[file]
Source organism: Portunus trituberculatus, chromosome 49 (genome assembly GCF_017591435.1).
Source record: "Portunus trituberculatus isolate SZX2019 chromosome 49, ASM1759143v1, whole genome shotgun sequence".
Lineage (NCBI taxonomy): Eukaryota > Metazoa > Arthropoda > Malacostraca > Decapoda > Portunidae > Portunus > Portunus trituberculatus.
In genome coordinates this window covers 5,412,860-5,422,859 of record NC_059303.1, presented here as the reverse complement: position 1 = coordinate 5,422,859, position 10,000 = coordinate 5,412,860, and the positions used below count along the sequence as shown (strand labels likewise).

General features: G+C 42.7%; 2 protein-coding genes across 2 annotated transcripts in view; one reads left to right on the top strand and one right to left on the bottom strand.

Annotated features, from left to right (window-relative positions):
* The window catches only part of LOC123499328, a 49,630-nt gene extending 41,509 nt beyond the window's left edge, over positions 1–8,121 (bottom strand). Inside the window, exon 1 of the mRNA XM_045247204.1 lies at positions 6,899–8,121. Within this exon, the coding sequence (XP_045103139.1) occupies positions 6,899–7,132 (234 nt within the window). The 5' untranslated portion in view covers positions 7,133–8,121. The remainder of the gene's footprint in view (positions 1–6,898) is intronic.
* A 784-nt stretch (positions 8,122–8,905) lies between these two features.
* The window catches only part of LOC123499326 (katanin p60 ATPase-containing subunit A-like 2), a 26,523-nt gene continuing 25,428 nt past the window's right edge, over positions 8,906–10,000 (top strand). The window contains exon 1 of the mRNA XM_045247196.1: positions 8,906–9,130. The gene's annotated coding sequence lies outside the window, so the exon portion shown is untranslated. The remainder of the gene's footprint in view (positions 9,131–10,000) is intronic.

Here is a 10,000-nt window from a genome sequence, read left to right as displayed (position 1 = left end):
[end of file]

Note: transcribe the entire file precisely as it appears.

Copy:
Source organism: Portunus trituberculatus, chromosome 49 (genome assembly GCF_017591435.1).
Source record: "Portunus trituberculatus isolate SZX2019 chromosome 49, ASM1759143v1, whole genome shotgun sequence".
Lineage (NCBI taxonomy): Eukaryota > Metazoa > Arthropoda > Malacostraca > Decapoda > Portunidae > Portunus > Portunus trituberculatus.
In genome coordinates this window covers 5,412,860-5,422,859 of record NC_059303.1, presented here as the reverse complement: position 1 = coordinate 5,422,859, position 10,000 = coordinate 5,412,860, and the positions used below count along the sequence as shown (strand labels likewise).

General features: G+C 42.7%; 2 protein-coding genes across 2 annotated transcripts in view; one reads left to right on the top strand and one right to left on the bottom strand.

Annotated features, from left to right (window-relative positions):
* The window catches only part of LOC123499328, a 49,630-nt gene extending 41,509 nt beyond the window's left edge, over positions 1–8,121 (bottom strand). Inside the window, exon 1 of the mRNA XM_045247204.1 lies at positions 6,899–8,121. Within this exon, the coding sequence (XP_045103139.1) occupies positions 6,899–7,132 (234 nt within the window). The 5' untranslated portion in view covers positions 7,133–8,121. The remainder of the gene's footprint in view (positions 1–6,898) is intronic.
* A 784-nt stretch (positions 8,122–8,905) lies between these two features.
* The window catches only part of LOC123499326 (katanin p60 ATPase-containing subunit A-like 2), a 26,523-nt gene continuing 25,428 nt past the window's right edge, over positions 8,906–10,000 (top strand). The window contains exon 1 of the mRNA XM_045247196.1: positions 8,906–9,130. The gene's annotated coding sequence lies outside the window, so the exon portion shown is untranslated. The remainder of the gene's footprint in view (positions 9,131–10,000) is intronic.

Here is a 10,000-nt window from a genome sequence, read left to right as displayed (position 1 = left end):